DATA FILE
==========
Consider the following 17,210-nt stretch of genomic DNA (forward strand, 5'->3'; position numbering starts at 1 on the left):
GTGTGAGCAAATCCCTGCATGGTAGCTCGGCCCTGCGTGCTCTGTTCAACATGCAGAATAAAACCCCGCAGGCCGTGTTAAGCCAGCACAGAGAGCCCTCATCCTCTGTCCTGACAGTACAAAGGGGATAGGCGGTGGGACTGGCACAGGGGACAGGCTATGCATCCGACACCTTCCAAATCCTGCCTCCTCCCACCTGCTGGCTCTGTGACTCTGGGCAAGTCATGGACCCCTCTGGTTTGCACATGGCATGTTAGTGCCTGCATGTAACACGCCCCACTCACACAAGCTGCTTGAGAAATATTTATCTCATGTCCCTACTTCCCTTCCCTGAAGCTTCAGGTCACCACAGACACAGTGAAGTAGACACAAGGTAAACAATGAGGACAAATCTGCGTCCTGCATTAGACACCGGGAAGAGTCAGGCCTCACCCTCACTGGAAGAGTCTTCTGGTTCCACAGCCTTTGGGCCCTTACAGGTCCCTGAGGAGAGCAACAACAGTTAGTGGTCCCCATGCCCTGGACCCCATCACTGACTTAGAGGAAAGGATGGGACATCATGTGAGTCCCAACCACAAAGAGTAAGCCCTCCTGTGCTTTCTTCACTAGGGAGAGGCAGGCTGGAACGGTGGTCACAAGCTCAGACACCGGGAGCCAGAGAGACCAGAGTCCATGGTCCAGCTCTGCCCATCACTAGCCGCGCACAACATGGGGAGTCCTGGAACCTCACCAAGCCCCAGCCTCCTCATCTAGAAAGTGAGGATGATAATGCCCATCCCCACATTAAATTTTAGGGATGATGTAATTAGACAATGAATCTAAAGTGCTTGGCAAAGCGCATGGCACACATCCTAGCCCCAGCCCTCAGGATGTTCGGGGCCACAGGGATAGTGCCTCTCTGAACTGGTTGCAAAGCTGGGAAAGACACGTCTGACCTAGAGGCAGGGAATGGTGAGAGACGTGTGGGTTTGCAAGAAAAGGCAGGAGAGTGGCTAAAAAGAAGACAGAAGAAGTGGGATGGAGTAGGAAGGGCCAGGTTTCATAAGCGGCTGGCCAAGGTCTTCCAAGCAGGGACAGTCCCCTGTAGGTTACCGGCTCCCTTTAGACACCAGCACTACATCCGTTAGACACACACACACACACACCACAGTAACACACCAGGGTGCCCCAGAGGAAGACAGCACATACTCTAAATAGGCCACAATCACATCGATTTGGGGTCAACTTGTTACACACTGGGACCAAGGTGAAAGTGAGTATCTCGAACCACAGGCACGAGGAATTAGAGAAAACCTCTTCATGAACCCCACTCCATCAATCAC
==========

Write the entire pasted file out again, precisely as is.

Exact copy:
Consider the following 17,210-nt stretch of genomic DNA (forward strand, 5'->3'; position numbering starts at 1 on the left):
GTGTGAGCAAATCCCTGCATGGTAGCTCGGCCCTGCGTGCTCTGTTCAACATGCAGAATAAAACCCCGCAGGCCGTGTTAAGCCAGCACAGAGAGCCCTCATCCTCTGTCCTGACAGTACAAAGGGGATAGGCGGTGGGACTGGCACAGGGGACAGGCTATGCATCCGACACCTTCCAAATCCTGCCTCCTCCCACCTGCTGGCTCTGTGACTCTGGGCAAGTCATGGACCCCTCTGGTTTGCACATGGCATGTTAGTGCCTGCATGTAACACGCCCCACTCACACAAGCTGCTTGAGAAATATTTATCTCATGTCCCTACTTCCCTTCCCTGAAGCTTCAGGTCACCACAGACACAGTGAAGTAGACACAAGGTAAACAATGAGGACAAATCTGCGTCCTGCATTAGACACCGGGAAGAGTCAGGCCTCACCCTCACTGGAAGAGTCTTCTGGTTCCACAGCCTTTGGGCCCTTACAGGTCCCTGAGGAGAGCAACAACAGTTAGTGGTCCCCATGCCCTGGACCCCATCACTGACTTAGAGGAAAGGATGGGACATCATGTGAGTCCCAACCACAAAGAGTAAGCCCTCCTGTGCTTTCTTCACTAGGGAGAGGCAGGCTGGAACGGTGGTCACAAGCTCAGACACCGGGAGCCAGAGAGACCAGAGTCCATGGTCCAGCTCTGCCCATCACTAGCCGCGCACAACATGGGGAGTCCTGGAACCTCACCAAGCCCCAGCCTCCTCATCTAGAAAGTGAGGATGATAATGCCCATCCCCACATTAAATTTTAGGGATGATGTAATTAGACAATGAATCTAAAGTGCTTGGCAAAGCGCATGGCACACATCCTAGCCCCAGCCCTCAGGATGTTCGGGGCCACAGGGATAGTGCCTCTCTGAACTGGTTGCAAAGCTGGGAAAGACACGTCTGACCTAGAGGCAGGGAATGGTGAGAGACGTGTGGGTTTGCAAGAAAAGGCAGGAGAGTGGCTAAAAAGAAGACAGAAGAAGTGGGATGGAGTAGGAAGGGCCAGGTTTCATAAGCGGCTGGCCAAGGTCTTCCAAGCAGGGACAGTCCCCTGTAGGTTACCGGCTCCCTTTAGACACCAGCACTACATCCGTTAGACACACACACACACACACCACAGTAACACACCAGGGTGCCCCAGAGGAAGACAGCACATACTCTAAATAGGCCACAATCACATCGATTTGGGGTCAACTTGTTACACACTGGGACCAAGGTGAAAGTGAGTATCTCGAACCACAGGCACGAGGAATTAGAGAAAACCTCTTCATGAACCCCACTCCATCAATCAC